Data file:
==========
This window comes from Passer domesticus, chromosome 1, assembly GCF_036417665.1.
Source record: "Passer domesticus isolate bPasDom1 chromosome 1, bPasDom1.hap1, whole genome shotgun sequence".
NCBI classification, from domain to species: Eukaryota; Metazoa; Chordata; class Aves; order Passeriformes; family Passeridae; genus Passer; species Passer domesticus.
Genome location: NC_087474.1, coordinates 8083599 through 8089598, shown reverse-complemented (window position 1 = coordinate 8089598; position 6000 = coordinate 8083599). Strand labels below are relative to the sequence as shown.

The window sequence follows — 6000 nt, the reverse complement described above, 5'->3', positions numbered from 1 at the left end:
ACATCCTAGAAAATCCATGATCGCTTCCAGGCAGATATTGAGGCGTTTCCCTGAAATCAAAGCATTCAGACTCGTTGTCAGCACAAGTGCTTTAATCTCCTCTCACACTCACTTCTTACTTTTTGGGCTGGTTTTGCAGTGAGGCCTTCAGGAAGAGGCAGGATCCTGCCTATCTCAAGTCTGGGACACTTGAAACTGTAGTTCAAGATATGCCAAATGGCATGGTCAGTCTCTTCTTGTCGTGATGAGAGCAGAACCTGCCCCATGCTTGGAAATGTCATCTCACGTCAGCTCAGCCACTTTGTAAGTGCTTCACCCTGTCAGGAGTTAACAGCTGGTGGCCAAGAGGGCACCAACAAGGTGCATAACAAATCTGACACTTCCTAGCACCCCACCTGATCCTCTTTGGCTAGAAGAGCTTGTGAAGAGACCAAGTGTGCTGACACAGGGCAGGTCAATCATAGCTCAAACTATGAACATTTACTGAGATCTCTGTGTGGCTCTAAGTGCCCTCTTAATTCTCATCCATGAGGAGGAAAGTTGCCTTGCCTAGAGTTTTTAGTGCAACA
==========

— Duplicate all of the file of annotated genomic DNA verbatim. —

This window comes from Passer domesticus, chromosome 1, assembly GCF_036417665.1.
Source record: "Passer domesticus isolate bPasDom1 chromosome 1, bPasDom1.hap1, whole genome shotgun sequence".
NCBI classification, from domain to species: Eukaryota; Metazoa; Chordata; class Aves; order Passeriformes; family Passeridae; genus Passer; species Passer domesticus.
Genome location: NC_087474.1, coordinates 8083599 through 8089598, shown reverse-complemented (window position 1 = coordinate 8089598; position 6000 = coordinate 8083599). Strand labels below are relative to the sequence as shown.

The window sequence follows — 6000 nt, the reverse complement described above, 5'->3', positions numbered from 1 at the left end:
ACATCCTAGAAAATCCATGATCGCTTCCAGGCAGATATTGAGGCGTTTCCCTGAAATCAAAGCATTCAGACTCGTTGTCAGCACAAGTGCTTTAATCTCCTCTCACACTCACTTCTTACTTTTTGGGCTGGTTTTGCAGTGAGGCCTTCAGGAAGAGGCAGGATCCTGCCTATCTCAAGTCTGGGACACTTGAAACTGTAGTTCAAGATATGCCAAATGGCATGGTCAGTCTCTTCTTGTCGTGATGAGAGCAGAACCTGCCCCATGCTTGGAAATGTCATCTCACGTCAGCTCAGCCACTTTGTAAGTGCTTCACCCTGTCAGGAGTTAACAGCTGGTGGCCAAGAGGGCACCAACAAGGTGCATAACAAATCTGACACTTCCTAGCACCCCACCTGATCCTCTTTGGCTAGAAGAGCTTGTGAAGAGACCAAGTGTGCTGACACAGGGCAGGTCAATCATAGCTCAAACTATGAACATTTACTGAGATCTCTGTGTGGCTCTAAGTGCCCTCTTAATTCTCATCCATGAGGAGGAAAGTTGCCTTGCCTAGAGTTTTTAGTGCAACA